Denmark has imposed temporary identity checks on its border with Germany following a similar move by Sweden, dealing a double blow to Europe’s fraying passport-free Schengen area amid a record influx of refugees.
Sweden began checking documents of travellers from Denmark for the first time in half a century, causing delays of up to 50 minutes for trains and buses crossing the Oresund Bridge between Copenhagen and Malmo.
Private vehicles were exempt from the checks.
Denmark’s prime minister said Sweden’s move gave his country no option but to impose its own border controls and he appealed to the European Union to take “collective decisions” to better protect its external borders against the tide of migrants.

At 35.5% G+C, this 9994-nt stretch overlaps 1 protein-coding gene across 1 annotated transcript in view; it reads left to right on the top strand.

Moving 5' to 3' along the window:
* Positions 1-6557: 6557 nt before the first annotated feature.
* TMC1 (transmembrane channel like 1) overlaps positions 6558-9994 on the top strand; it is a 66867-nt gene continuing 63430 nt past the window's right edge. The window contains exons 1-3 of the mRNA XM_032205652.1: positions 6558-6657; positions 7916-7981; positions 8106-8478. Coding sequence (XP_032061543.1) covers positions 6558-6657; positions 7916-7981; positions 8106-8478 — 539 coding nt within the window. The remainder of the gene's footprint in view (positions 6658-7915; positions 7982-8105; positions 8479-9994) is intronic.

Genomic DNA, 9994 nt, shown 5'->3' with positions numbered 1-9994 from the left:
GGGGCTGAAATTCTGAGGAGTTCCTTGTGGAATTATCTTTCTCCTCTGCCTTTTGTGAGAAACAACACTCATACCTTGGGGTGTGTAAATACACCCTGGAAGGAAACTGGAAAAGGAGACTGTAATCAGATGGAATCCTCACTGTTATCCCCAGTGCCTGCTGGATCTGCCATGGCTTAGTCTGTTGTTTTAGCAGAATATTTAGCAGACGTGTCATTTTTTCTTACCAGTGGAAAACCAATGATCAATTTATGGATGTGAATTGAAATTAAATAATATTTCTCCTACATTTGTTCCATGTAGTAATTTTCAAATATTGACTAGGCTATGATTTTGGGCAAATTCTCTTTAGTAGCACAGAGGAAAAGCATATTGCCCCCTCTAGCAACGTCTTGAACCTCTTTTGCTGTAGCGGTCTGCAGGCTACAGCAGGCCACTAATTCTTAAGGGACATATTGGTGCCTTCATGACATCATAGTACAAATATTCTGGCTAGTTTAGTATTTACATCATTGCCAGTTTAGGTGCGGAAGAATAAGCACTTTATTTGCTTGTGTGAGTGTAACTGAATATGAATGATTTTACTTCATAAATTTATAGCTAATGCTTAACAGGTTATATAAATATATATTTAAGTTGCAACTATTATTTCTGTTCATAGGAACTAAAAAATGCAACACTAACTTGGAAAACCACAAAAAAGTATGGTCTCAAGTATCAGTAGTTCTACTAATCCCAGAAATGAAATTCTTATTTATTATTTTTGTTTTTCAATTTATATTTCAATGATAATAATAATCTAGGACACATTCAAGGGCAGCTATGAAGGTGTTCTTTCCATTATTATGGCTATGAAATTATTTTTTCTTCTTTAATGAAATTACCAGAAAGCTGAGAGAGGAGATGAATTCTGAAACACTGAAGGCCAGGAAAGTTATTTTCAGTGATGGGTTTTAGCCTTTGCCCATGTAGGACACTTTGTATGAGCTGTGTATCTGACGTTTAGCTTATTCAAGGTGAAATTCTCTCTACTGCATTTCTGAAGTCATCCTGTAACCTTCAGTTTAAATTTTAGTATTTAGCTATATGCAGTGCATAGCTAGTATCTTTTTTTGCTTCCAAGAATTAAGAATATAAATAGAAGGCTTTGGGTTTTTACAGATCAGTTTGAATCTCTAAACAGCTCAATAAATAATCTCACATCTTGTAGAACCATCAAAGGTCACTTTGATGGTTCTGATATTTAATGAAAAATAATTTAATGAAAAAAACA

“The Swedish ID checks can increase the risk of a large number of illegal immigrants to accumulate in and around Copenhagen,” Lars Lokke Rasmussen said.
Last year, 163,000 refugees sought asylum in Sweden.
But with arrivals running at around 10,000 a week in November, mostly travelling through Denmark, the Swedish government has said it is time to tighten border controls and asylum rules.
“A dark day for our Nordic region,” former Swedish foreign minister Carl Bildt said on Twitter.
Rasmussen said border controls would last for 10 days but could be extended.
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